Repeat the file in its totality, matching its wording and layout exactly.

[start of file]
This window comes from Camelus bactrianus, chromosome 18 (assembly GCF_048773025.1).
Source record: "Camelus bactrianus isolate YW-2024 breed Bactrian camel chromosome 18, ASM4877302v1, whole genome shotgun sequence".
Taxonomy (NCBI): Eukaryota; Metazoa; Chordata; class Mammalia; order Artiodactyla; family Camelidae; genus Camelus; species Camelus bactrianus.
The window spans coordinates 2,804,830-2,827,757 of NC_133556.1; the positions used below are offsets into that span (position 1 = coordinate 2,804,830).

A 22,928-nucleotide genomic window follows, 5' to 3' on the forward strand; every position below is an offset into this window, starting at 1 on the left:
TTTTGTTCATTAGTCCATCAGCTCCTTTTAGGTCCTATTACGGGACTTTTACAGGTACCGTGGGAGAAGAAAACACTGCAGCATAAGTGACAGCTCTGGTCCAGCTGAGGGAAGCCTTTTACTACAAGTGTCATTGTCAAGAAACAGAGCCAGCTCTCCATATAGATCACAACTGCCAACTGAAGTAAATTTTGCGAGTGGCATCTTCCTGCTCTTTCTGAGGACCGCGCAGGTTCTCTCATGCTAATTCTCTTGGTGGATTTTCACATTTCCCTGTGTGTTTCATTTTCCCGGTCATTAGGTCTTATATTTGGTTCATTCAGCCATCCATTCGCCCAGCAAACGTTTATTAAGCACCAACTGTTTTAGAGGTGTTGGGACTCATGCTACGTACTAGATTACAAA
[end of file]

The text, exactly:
This window comes from Camelus bactrianus, chromosome 18 (assembly GCF_048773025.1).
Source record: "Camelus bactrianus isolate YW-2024 breed Bactrian camel chromosome 18, ASM4877302v1, whole genome shotgun sequence".
Taxonomy (NCBI): Eukaryota; Metazoa; Chordata; class Mammalia; order Artiodactyla; family Camelidae; genus Camelus; species Camelus bactrianus.
The window spans coordinates 2,804,830-2,827,757 of NC_133556.1; the positions used below are offsets into that span (position 1 = coordinate 2,804,830).

A 22,928-nucleotide genomic window follows, 5' to 3' on the forward strand; every position below is an offset into this window, starting at 1 on the left:
TTTTGTTCATTAGTCCATCAGCTCCTTTTAGGTCCTATTACGGGACTTTTACAGGTACCGTGGGAGAAGAAAACACTGCAGCATAAGTGACAGCTCTGGTCCAGCTGAGGGAAGCCTTTTACTACAAGTGTCATTGTCAAGAAACAGAGCCAGCTCTCCATATAGATCACAACTGCCAACTGAAGTAAATTTTGCGAGTGGCATCTTCCTGCTCTTTCTGAGGACCGCGCAGGTTCTCTCATGCTAATTCTCTTGGTGGATTTTCACATTTCCCTGTGTGTTTCATTTTCCCGGTCATTAGGTCTTATATTTGGTTCATTCAGCCATCCATTCGCCCAGCAAACGTTTATTAAGCACCAACTGTTTTAGAGGTGTTGGGACTCATGCTACGTACTAGATTACAAA